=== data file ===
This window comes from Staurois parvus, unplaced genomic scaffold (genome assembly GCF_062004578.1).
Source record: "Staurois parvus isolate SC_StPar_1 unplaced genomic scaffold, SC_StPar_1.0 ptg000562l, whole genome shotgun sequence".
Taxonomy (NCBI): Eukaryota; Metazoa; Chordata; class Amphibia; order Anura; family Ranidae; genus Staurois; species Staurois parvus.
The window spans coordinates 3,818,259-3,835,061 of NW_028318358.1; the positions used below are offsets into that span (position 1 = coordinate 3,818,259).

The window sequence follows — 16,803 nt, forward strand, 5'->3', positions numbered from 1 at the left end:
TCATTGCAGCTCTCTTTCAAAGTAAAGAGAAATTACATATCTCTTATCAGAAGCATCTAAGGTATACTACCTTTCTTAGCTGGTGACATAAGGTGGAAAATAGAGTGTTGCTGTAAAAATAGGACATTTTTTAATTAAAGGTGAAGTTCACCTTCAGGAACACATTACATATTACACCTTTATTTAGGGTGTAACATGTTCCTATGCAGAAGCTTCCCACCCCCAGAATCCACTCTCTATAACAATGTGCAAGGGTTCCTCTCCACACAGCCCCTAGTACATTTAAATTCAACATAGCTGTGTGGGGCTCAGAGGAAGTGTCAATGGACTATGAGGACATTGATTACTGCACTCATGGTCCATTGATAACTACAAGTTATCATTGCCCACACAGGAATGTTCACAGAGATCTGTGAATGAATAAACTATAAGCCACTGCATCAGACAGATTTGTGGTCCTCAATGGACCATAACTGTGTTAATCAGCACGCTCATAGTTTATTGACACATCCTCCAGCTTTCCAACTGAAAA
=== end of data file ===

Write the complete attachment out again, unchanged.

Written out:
This window comes from Staurois parvus, unplaced genomic scaffold (genome assembly GCF_062004578.1).
Source record: "Staurois parvus isolate SC_StPar_1 unplaced genomic scaffold, SC_StPar_1.0 ptg000562l, whole genome shotgun sequence".
Taxonomy (NCBI): Eukaryota; Metazoa; Chordata; class Amphibia; order Anura; family Ranidae; genus Staurois; species Staurois parvus.
The window spans coordinates 3,818,259-3,835,061 of NW_028318358.1; the positions used below are offsets into that span (position 1 = coordinate 3,818,259).

The window sequence follows — 16,803 nt, forward strand, 5'->3', positions numbered from 1 at the left end:
TCATTGCAGCTCTCTTTCAAAGTAAAGAGAAATTACATATCTCTTATCAGAAGCATCTAAGGTATACTACCTTTCTTAGCTGGTGACATAAGGTGGAAAATAGAGTGTTGCTGTAAAAATAGGACATTTTTTAATTAAAGGTGAAGTTCACCTTCAGGAACACATTACATATTACACCTTTATTTAGGGTGTAACATGTTCCTATGCAGAAGCTTCCCACCCCCAGAATCCACTCTCTATAACAATGTGCAAGGGTTCCTCTCCACACAGCCCCTAGTACATTTAAATTCAACATAGCTGTGTGGGGCTCAGAGGAAGTGTCAATGGACTATGAGGACATTGATTACTGCACTCATGGTCCATTGATAACTACAAGTTATCATTGCCCACACAGGAATGTTCACAGAGATCTGTGAATGAATAAACTATAAGCCACTGCATCAGACAGATTTGTGGTCCTCAATGGACCATAACTGTGTTAATCAGCACGCTCATAGTTTATTGACACATCCTCCAGCTTTCCAACTGAAAA